on March 28, 2005
The Calculus of Consent, written by James M. Buchanan and Gordon Tullock, is one of the founding publications of what has since become known as the subdiscipline of public choice, which is the application of tools of economic analysis to the domain of political decision making. In theory, political decisions are made by elected officials in their pursuit of the "general interest" or the "common good", however defined. In reality, however, political decisions reflect the outcome of the workings of a number of interested parties, which includes voters, politicians, career government officials (bureaucrats), special-interest groups, lobbyists, etc., each of whom have their own agendas and interests. When someone appeals to the public interest while making a political argument, more often than not the underlying motive is a matter of self-interest (e.g. teachers' unions angling for larger teacher salaries under the pretext of improving public education). Public choice theory does not mean to be critical or cynical about this. Instead, it is merely intended to be descriptive: that's simply the way the political decision-making process works, and we need to understand this first before we try and improve the world through politics. For his central role in the development of public choice theory, professor Buchanan would go on to earn the 1986 Nobel prize in economics.
The book's main contribution lies in its development of the analysis of political behavior, particularly so-called logrolling (i.e. vote-trading, or political exchange). The Founding Fathers set up our political system in order for the general interest to be served rather than interests that only benefit specific groups at the expense of the rest of the population. But elected officials have learned to circumvent that intent by happily trading their vote on issues on which they don't care one way or the other in exchange for votes on issues about which they do care. All members of the legislature end up voting for each other's pet projects, which all get enacted at taxpayers' expense.
The authors propose that one solution would be to distinguish between legislative rules and constitutional rules. Legislative (statutory) rules may be adopted by simple majority coalitions pursuing their own interests. Constitutional rules, on the other hand, are supposed to be decided on without regard for short-term individual consequences ("what is right in the long run?" instead of "what's good for me today?"). Legislative rules are substantive, constitutional rules are procedural. Constitutional rules are meant to restrict abuse of the legislative process by majority coalitions. The difference between legislative and constitutional rules is perhaps somewhat idealistic. After all, what's to prevent people from voting for or against constitutional rules based on their short-term interest. In theory, people are thought to realize that "what's right" will also benefit them, as everyone else will be bound by the same rules, but in practice it doesn't always quite work that way (e.g. people may be aware that a constitutional balanced budget amendment is the morally right thing to do to prevent saddling their descendants with public debt, but as of yet no such amendment has been enacted). Still, the legislative-constitutional distinction is at least helpful as an analytical device.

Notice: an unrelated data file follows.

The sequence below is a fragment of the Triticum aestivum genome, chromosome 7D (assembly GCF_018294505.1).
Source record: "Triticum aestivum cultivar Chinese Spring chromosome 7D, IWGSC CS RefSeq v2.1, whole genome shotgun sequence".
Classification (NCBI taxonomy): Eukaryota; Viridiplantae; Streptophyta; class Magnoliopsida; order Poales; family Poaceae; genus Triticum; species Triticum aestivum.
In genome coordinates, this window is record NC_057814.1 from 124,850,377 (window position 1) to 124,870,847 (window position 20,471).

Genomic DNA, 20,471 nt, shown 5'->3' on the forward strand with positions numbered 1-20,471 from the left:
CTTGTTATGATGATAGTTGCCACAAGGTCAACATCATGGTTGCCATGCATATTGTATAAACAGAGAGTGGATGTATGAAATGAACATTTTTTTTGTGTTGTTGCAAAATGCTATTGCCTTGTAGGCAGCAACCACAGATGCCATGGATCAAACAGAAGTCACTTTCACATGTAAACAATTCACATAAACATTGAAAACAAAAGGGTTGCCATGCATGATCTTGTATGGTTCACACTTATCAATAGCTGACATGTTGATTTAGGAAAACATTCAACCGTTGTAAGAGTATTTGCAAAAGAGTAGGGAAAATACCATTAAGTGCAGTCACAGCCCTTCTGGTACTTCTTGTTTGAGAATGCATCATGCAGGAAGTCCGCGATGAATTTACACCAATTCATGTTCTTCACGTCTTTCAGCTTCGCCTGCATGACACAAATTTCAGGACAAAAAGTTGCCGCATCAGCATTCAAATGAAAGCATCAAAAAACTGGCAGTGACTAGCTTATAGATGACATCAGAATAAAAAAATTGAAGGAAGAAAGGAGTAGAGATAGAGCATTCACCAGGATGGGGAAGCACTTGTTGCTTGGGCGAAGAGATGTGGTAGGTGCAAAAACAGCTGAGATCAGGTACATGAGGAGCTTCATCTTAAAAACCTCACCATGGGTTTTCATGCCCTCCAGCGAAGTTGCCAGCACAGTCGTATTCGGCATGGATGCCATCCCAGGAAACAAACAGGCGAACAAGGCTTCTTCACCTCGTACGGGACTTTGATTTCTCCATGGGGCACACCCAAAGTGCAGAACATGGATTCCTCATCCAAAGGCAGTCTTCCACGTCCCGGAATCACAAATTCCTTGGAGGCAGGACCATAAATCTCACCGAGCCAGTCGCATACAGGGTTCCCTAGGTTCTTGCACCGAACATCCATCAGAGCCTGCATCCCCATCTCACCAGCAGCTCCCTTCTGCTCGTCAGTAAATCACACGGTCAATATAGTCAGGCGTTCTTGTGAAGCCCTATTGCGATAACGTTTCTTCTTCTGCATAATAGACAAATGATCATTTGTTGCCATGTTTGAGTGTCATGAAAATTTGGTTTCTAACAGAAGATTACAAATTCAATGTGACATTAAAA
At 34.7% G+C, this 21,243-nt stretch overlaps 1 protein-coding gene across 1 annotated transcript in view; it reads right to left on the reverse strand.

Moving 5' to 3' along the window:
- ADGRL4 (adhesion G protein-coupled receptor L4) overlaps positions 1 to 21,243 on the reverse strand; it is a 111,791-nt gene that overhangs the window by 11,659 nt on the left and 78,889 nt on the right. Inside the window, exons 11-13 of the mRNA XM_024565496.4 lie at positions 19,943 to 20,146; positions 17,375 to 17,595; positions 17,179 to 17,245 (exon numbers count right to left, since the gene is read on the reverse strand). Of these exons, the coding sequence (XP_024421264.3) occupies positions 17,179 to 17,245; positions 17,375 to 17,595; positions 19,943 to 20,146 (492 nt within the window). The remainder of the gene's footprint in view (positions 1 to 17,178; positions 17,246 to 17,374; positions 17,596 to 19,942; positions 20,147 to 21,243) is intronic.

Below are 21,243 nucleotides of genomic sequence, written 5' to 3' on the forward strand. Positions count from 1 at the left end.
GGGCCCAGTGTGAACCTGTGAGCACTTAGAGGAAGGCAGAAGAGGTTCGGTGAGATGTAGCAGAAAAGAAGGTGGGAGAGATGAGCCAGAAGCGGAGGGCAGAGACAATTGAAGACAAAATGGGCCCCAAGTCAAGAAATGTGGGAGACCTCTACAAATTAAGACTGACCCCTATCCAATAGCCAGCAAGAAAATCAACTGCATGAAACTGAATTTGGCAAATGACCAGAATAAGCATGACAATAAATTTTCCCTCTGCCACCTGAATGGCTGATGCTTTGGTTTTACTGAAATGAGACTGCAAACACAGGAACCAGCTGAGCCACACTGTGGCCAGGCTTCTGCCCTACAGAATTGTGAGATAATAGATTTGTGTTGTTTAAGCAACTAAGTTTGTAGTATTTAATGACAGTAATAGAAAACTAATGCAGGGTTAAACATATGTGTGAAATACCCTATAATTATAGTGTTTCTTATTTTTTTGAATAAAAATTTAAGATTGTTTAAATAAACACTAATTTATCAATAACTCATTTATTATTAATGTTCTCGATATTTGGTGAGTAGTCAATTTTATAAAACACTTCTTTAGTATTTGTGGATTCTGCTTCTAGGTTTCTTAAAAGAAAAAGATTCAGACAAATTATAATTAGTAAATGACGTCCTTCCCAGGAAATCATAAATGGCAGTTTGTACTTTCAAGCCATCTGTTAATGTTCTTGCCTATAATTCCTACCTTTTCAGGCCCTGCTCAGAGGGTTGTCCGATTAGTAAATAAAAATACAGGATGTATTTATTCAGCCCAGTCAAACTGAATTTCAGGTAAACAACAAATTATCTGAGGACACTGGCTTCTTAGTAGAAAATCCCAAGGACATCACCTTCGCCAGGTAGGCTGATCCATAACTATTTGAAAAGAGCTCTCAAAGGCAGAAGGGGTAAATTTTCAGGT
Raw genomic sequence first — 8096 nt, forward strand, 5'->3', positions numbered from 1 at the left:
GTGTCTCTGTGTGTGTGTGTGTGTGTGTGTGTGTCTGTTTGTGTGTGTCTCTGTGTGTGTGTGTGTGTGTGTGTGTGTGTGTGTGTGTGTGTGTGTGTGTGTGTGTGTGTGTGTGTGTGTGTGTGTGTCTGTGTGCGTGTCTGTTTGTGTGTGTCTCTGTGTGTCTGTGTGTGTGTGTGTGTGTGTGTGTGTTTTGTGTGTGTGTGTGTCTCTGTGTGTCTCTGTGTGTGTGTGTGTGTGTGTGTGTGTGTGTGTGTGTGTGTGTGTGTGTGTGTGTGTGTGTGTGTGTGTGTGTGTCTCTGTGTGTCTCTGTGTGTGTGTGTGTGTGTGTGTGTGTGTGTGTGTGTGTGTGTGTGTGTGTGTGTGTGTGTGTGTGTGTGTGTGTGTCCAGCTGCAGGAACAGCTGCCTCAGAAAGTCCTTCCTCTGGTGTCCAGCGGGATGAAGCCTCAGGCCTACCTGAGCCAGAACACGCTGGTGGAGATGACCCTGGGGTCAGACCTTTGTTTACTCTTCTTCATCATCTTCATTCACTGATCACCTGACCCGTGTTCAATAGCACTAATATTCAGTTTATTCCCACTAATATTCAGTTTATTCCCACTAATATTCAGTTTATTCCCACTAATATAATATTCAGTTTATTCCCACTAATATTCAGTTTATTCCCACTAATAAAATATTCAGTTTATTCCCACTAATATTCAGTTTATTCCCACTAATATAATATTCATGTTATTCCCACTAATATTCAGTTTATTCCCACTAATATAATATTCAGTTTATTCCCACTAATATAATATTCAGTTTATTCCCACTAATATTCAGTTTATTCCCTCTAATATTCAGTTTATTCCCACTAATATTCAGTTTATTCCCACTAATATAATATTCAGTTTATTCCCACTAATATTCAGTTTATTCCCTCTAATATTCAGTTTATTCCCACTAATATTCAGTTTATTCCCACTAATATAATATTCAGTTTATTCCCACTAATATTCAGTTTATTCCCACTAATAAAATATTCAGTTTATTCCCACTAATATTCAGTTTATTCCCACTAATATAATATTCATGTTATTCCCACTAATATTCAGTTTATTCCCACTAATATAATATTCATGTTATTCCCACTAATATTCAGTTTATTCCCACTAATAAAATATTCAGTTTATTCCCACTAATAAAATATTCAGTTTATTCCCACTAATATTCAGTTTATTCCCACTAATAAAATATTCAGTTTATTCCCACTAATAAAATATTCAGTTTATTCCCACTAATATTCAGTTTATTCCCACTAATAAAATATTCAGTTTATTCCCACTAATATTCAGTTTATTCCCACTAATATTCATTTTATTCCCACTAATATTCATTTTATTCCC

As the authors acknowledge, in real life things aren't always quite as black-and-white as they have here been described. Sometimes people--yes, even some politicians--vote according to their conscience rather than according to their own self-interest. But the insights and analysis offered by the book and by public-choice theory more often than not do apply. The book is highly persuasive in demonstrating that democracy's simple-majority voting rule (50 percent plus one vote) does not inherently lead to superior decisions. For example, it offers a convincing explanation for why even in majoritarian democracy, taxes and government spending, whether on public services or on redistribution, are clearly "too large", i.e. larger than the vast majority of Americans would agree to if they were to redesign and rebuild government all over again from scratch today.
Stylistically, the book is light on math and the authors have an elegant writing style. But it is somewhat on the academic side and rather heavy on preliminaries. More comprehensive and more easily digestible treatments of issues of political decision making in a democratic context do exist, but even now, some four decades after its initial publication, the book is still considered a classic work in the history of economics and political organization. Its central section is "a simple logrolling model" (pp. 136-142 in the Buchanan Collected Works edition).